There are many common misconceptions about issues in family law. When involved in a legal issue, being as informed as possible can be powerful. Here are a few common myths about issues in family law and additional information to clear up the confusion:
1. Mothers always get custody of their children
Texas law clearly emphasizes in Section 153.003 of the Texas Family Code that the court should consider the parties regardless of their sex, marital status, and the sex of the child. Therefore, there should not be discrimination based on marital status or sex in determining custody agreements. The court should primarily consider what will be in the child’s best interest.
2. In Texas, you can be legally separated from your spouse
In other states, a legal separation has many of the same functions of a divorce without terminating the marriage. Texas does not recognize legal separation, so you cannot get a legal separation instead of a divorce. Until the parties are divorced, the laws of community property apply to the married couple. However, Texas Law Help states that temporary orders, protective orders, and separation agreements can achieve some of the same goals of a legal separation.
3. You cannot get a divorce unless there is a fault or cause
In Texas, divorces can occur on fault-based grounds and no-fault grounds. Chapter six of the Texas Family Code states that the court may grant a divorce on no-fault grounds if the marriage becomes insupportable due to conflicts that reasonably prevent reconciliation. A no-fault divorce means that no party is necessarily at fault, differing from divorces on fault-based grounds in which divorce is granted in favor of one spouse due to instances like adultery, cruelty, or abandonment.
4. Child support must be continued while the child is in college
According to Texas Family Code Section 154.001, unless otherwise agreed, child support must be continued until the child turns 18 years old or graduates high school (whichever comes later), the child is married, the child is emancipated through the removal of disabilities by court order, the child dies, or if the child is defined as disabled for an indefinite period as outlined in the family code. Texas Law Help adds that usually, child support situations end based on the child turning 18 or graduating high school, but may last longer if the child has a disability. Further, if back child support is owed, payments will continue after the child turns eighteen until the debt is paid.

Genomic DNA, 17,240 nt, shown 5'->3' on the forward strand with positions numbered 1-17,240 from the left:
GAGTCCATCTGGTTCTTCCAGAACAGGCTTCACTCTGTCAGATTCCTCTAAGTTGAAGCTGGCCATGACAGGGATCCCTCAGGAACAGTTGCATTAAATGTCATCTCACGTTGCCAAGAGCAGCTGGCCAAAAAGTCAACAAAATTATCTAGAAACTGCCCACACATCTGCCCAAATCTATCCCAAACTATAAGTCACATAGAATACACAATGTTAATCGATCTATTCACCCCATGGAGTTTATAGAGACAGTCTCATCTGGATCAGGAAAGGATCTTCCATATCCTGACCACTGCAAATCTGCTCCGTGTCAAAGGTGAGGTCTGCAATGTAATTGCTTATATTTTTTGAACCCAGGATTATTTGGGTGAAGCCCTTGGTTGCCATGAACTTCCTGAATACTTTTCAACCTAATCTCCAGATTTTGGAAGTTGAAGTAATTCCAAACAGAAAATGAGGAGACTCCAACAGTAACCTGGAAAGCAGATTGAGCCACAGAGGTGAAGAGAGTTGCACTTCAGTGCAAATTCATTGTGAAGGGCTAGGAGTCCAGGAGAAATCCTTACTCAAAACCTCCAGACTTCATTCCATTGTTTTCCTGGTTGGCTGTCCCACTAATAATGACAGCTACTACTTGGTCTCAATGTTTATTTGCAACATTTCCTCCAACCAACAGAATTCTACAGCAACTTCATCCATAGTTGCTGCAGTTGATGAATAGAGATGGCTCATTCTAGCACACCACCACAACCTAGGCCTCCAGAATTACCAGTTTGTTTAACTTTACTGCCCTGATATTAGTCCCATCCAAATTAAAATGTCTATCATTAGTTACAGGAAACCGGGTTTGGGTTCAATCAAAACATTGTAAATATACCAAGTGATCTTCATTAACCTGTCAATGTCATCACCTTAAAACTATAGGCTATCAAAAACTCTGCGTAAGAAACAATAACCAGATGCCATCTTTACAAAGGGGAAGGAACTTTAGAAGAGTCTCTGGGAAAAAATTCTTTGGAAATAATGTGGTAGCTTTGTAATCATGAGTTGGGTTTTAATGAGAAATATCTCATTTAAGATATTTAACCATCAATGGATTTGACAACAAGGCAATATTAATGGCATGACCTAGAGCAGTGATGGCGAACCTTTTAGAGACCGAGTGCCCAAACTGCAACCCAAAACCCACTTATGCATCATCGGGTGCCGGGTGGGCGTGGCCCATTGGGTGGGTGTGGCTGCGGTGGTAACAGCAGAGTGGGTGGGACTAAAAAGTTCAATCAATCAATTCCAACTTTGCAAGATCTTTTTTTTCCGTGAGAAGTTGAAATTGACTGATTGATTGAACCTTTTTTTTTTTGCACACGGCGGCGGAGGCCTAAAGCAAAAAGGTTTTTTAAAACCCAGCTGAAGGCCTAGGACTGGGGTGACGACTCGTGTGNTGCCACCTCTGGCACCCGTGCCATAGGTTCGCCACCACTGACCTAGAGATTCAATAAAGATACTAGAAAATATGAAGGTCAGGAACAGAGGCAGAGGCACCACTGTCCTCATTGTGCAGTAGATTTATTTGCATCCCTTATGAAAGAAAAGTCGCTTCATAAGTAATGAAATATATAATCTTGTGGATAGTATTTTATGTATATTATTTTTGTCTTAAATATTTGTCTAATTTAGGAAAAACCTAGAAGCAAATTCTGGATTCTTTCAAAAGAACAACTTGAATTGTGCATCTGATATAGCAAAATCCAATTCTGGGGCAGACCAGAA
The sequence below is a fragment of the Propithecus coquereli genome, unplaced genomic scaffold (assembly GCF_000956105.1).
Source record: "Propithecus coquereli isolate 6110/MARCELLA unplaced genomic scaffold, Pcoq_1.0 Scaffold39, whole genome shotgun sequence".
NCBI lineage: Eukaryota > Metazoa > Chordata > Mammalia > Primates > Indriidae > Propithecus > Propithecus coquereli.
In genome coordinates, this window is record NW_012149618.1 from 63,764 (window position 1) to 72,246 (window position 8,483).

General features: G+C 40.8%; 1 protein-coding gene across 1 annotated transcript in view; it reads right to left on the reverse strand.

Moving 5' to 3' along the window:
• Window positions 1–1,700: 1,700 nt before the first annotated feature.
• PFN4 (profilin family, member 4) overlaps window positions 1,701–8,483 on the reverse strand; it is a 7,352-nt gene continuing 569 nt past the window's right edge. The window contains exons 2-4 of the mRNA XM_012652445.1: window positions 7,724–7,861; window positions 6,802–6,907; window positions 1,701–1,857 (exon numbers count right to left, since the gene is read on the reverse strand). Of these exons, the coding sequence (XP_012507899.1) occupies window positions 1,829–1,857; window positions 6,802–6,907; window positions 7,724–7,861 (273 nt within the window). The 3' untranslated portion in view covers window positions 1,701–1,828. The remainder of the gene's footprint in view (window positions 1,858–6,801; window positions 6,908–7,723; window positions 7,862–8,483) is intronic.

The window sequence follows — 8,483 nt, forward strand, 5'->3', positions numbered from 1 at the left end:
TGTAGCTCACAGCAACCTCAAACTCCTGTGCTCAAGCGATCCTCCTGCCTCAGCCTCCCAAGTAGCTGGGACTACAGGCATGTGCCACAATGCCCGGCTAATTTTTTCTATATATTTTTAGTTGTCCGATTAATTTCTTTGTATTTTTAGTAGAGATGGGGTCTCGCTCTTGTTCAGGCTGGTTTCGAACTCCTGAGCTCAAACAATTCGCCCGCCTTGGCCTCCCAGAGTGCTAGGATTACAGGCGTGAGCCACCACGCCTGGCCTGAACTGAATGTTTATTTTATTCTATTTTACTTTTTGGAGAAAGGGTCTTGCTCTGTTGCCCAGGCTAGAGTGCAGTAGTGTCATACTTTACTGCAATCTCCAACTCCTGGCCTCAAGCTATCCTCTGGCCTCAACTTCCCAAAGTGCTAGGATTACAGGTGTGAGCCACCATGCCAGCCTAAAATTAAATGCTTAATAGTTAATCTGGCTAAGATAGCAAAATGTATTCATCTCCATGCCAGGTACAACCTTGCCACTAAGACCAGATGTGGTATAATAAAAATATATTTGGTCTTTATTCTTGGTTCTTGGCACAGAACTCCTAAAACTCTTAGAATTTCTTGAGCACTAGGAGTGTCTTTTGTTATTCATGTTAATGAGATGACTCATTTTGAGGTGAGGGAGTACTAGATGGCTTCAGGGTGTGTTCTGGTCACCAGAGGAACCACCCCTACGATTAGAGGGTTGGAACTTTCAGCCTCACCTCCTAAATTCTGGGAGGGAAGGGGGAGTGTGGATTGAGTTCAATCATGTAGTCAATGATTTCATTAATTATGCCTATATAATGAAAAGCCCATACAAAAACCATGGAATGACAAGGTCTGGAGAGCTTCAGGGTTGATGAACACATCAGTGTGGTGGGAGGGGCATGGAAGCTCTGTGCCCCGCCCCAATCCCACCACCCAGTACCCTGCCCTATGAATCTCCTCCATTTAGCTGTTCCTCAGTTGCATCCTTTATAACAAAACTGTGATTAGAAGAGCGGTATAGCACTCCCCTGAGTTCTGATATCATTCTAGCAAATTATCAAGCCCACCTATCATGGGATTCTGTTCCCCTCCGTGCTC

5. You can’t get divorced in Texas if you weren’t married in Texas
Texas courts have jurisdiction over the divorce if either spouse has lived in Texas for at least six months before the filing of divorce. The Texas State Law Library states that the divorce should be filed based on where the parties reside. The spouse filing for divorce can live outside of Texas, or even outside of the country, and still file the suit in the Texas county where the other spouse resides as long as that spouse meets the residency requirement of living in Texas for at least six months prior to the filing of the suit.
6. The child can decide who to live with
This is false as the court may consider the child’s preferences but the judge will ultimately decide the circumstances of conservatorship based on all of the facts of the case. As the conservatorship ruling is to be made in the child’s best interest, which includes the desires of the child, preferences may be considered but are not the only deciding factor. Chapter 153 of the Texas Family Code states that if a parent or attorney requests that the judge interview a child 12 years old or older, the judge must interview the child. For children under 12, it is left up to the judge to decide whether or not to interview. The judge should also try to determine if the child’s wishes are due to a parent’s unwarranted influence like through bribery or constant insults of the other parent. Ultimately, children can only make the decision on who to live with once they are 18 years old or emancipated. Until then, the court will rule the circumstances of conservatorship based on the child’s best interest and the facts of the case.
With legal information often seeming dense or unapproachable, it is important to dismiss these myths. If you need help with a family law case, consider contacting a family law lawyer. More information on these issues can be found in the Texas Family Code, Texas Law Help, and the News and Events page of the Brandy Austin Law Firm.